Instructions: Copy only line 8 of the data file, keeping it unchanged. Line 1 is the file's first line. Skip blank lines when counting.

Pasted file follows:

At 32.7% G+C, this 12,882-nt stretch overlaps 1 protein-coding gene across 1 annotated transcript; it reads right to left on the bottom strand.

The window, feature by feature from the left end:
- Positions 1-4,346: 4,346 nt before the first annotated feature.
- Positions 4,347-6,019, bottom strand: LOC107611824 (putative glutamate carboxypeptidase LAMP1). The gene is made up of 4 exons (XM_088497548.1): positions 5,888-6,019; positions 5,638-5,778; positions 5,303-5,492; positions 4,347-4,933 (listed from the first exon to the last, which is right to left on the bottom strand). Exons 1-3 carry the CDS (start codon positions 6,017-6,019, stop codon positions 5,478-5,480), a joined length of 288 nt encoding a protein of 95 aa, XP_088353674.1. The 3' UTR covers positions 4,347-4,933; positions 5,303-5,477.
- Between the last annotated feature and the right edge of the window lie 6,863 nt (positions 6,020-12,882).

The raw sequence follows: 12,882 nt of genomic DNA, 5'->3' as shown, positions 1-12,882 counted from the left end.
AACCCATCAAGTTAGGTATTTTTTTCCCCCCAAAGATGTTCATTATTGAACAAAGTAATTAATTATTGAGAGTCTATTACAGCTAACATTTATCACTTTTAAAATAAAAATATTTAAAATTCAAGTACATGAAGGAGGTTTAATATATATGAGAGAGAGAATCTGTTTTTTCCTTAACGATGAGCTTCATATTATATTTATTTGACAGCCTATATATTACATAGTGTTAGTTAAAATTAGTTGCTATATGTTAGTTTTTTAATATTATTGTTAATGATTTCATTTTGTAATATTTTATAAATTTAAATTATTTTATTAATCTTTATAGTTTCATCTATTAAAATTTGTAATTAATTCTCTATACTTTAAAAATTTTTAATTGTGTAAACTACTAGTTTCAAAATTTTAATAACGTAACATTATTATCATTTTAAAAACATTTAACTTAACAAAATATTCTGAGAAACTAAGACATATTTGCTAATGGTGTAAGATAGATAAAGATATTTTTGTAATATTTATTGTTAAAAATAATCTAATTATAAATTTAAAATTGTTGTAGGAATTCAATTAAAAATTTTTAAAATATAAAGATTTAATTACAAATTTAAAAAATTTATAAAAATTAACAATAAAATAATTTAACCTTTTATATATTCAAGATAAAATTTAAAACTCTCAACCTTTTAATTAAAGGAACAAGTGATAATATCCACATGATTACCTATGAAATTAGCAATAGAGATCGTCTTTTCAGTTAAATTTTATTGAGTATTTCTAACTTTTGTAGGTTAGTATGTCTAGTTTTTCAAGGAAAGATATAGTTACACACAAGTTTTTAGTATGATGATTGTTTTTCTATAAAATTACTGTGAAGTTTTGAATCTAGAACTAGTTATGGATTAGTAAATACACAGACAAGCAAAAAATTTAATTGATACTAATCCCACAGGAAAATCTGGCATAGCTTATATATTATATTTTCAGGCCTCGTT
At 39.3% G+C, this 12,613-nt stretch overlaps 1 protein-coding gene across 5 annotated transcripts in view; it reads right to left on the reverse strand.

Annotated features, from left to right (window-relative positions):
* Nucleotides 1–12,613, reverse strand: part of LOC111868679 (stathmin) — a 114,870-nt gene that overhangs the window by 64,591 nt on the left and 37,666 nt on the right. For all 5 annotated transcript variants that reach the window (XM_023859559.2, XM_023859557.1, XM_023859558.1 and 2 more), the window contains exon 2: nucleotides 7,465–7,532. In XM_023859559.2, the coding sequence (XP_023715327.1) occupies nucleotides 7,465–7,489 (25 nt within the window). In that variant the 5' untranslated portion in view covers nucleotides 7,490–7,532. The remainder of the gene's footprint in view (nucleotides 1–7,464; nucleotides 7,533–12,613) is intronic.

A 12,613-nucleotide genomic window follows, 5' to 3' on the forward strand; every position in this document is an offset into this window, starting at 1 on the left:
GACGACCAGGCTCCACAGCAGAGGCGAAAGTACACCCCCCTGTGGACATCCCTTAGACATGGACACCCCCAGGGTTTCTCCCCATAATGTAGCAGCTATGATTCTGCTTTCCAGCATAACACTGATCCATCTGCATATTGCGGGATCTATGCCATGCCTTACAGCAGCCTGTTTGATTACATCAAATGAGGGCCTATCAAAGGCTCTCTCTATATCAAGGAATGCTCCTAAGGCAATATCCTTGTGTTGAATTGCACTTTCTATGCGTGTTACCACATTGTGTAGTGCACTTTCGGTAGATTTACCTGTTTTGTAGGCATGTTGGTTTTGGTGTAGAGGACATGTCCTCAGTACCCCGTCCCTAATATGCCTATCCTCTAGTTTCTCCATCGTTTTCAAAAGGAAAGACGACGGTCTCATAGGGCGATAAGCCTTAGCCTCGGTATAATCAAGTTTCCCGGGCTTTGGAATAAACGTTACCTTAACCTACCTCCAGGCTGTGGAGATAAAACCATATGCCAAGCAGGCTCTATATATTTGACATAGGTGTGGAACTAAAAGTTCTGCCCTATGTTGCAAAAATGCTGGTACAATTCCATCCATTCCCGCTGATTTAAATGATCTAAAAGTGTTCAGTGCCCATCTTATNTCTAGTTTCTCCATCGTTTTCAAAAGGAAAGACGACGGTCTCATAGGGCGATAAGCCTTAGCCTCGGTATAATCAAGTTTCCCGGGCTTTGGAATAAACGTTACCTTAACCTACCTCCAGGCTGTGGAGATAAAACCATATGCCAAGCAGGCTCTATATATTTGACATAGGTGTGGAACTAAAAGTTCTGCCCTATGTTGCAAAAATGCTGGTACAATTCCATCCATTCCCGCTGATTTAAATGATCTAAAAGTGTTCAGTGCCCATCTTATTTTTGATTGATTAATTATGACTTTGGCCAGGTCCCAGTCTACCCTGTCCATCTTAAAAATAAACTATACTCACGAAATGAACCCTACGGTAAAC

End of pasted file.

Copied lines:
At 39.3% G+C, this 12,613-nt stretch overlaps 1 protein-coding gene across 5 annotated transcripts in view; it reads right to left on the reverse strand.